April brought freedom—a freedom where free thought and opinion can live without any kind of censorship.

A freedom where fundamental rights are enshrined in our Constitution, a document emanating from the April Revolution that translates into its text the wishes and aspirations of a people who wanted to be free and dared to fight for their freedom.

April is the freedom of expression, of assembly, of political and trade union organization. It’s freedom of the press. Free elections and voting rights. The end of colonial war.

It is a national minimum wage, Christmas allowance, vacation entitlement, and paid vacation. It is the right to work and to dignity on the job with collective bargaining, prohibition of dismissals without just cause, equal pay, and the right to strike.

It is the right to health, education, social protection, and social security; to culture, knowledge, sport, and housing.

It is the right to retirement, protection in maternity and paternity, child protection, and rights for youth.

It is democratic local power. It is access to public services and fundamental goods.

It is the defense of national peace, sovereignty, and independence.

We speak of all this and much more when we talk about what the 25th of April meant for the Portuguese people.

Many of those rights have been eroded or never guaranteed by right-wing governments in the years since April, putting in question the achievements of the revolution and the fulfillment of what is enshrined in the Constitution of the Portuguese Republic.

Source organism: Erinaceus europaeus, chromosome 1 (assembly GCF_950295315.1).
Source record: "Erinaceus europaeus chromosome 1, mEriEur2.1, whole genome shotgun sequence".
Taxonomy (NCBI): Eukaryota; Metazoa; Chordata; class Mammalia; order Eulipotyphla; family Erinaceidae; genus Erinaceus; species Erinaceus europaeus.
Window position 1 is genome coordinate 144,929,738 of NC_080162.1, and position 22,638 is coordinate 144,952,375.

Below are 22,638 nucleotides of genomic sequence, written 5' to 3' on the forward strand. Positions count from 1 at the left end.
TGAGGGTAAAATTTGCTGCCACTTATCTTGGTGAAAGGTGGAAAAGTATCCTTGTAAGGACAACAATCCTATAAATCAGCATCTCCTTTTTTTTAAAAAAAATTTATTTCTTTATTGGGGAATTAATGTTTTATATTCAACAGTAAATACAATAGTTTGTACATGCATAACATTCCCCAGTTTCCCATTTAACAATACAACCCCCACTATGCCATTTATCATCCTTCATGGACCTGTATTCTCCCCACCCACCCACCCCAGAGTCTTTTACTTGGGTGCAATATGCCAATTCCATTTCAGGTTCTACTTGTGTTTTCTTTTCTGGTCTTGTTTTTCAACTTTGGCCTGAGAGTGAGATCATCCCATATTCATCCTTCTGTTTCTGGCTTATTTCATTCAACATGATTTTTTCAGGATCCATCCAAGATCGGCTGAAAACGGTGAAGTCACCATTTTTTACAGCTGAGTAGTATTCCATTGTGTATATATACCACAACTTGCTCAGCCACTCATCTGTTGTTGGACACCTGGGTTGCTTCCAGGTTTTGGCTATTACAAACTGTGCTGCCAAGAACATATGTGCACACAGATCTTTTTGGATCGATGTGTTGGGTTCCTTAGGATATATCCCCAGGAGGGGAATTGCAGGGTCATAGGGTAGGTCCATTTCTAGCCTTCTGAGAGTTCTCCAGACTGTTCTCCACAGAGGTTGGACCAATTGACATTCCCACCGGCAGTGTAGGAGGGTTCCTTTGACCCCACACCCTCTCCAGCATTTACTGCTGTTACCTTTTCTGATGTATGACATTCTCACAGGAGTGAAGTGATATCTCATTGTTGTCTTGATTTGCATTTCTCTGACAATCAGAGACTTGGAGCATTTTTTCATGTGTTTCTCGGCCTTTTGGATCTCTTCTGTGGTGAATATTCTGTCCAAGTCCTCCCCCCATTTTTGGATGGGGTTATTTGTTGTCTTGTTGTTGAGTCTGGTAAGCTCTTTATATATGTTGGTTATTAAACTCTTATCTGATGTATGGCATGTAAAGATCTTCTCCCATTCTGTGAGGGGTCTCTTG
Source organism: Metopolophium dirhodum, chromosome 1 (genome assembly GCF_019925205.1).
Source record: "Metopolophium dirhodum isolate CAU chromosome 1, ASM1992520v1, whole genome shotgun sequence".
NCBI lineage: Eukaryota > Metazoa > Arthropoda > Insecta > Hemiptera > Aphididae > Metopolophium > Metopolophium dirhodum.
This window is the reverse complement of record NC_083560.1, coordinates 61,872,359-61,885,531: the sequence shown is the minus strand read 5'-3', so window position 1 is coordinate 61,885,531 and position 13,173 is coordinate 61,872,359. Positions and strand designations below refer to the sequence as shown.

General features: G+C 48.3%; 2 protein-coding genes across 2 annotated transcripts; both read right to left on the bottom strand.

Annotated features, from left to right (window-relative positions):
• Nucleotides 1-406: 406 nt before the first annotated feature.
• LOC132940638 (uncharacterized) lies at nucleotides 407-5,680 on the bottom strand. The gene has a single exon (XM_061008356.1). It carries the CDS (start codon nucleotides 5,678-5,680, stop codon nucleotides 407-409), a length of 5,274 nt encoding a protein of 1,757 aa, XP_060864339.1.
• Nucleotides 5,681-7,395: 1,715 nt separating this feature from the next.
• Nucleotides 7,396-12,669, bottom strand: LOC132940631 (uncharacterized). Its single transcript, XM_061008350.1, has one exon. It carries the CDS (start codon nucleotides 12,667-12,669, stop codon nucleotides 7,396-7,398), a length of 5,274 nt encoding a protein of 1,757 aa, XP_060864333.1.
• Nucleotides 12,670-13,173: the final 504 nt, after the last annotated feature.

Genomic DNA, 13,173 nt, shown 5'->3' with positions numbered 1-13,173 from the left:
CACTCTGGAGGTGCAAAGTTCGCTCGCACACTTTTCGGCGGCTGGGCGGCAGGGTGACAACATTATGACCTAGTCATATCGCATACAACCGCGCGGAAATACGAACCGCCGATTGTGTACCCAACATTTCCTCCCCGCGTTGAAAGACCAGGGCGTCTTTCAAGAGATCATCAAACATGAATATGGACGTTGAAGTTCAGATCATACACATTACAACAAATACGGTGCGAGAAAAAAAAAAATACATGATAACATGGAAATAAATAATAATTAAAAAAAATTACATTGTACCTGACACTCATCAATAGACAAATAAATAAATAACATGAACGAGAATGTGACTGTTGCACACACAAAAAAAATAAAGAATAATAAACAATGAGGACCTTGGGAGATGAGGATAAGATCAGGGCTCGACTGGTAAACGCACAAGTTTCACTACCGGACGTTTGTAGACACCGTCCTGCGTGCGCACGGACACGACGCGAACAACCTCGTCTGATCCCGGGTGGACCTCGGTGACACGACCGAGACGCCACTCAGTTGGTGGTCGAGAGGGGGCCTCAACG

Just as struggle was essential in the past to defeat fascism, today struggle is indispensable to advance our rights and guarantee progress and social justice.

In a country hit by more than four decades of right-wing politics…much has had to be done to defeat the plans of those who…sought to perpetuate the policy of limiting rights and increasing exploitation and impoverishment.

It has necessary to fight hard, but with the workers’ struggle and the decisive action of the Portuguese Communist Party, this immediate objective has been achieved, now clearly translated in the recovery of rights and income and in the many measures that allowed, in this new phase of national political life, things such as salary increases, extraordinary increases in pensions, increases in family allowances and other social benefits, free textbooks for students up to the 12th grade, a reduction of the tax burden on workers, and improved access to retirement payments for workers with long contributory careers or tough professions in quarries and mines.

All the measures taken are certainly small steps, considering the scale of the problems faced by the people and the country, but they are steps that should be valued for what they mean in the life of the Portuguese people because they demonstrate that it is worth fighting. These victories confirm that there is nothing to do but move forward.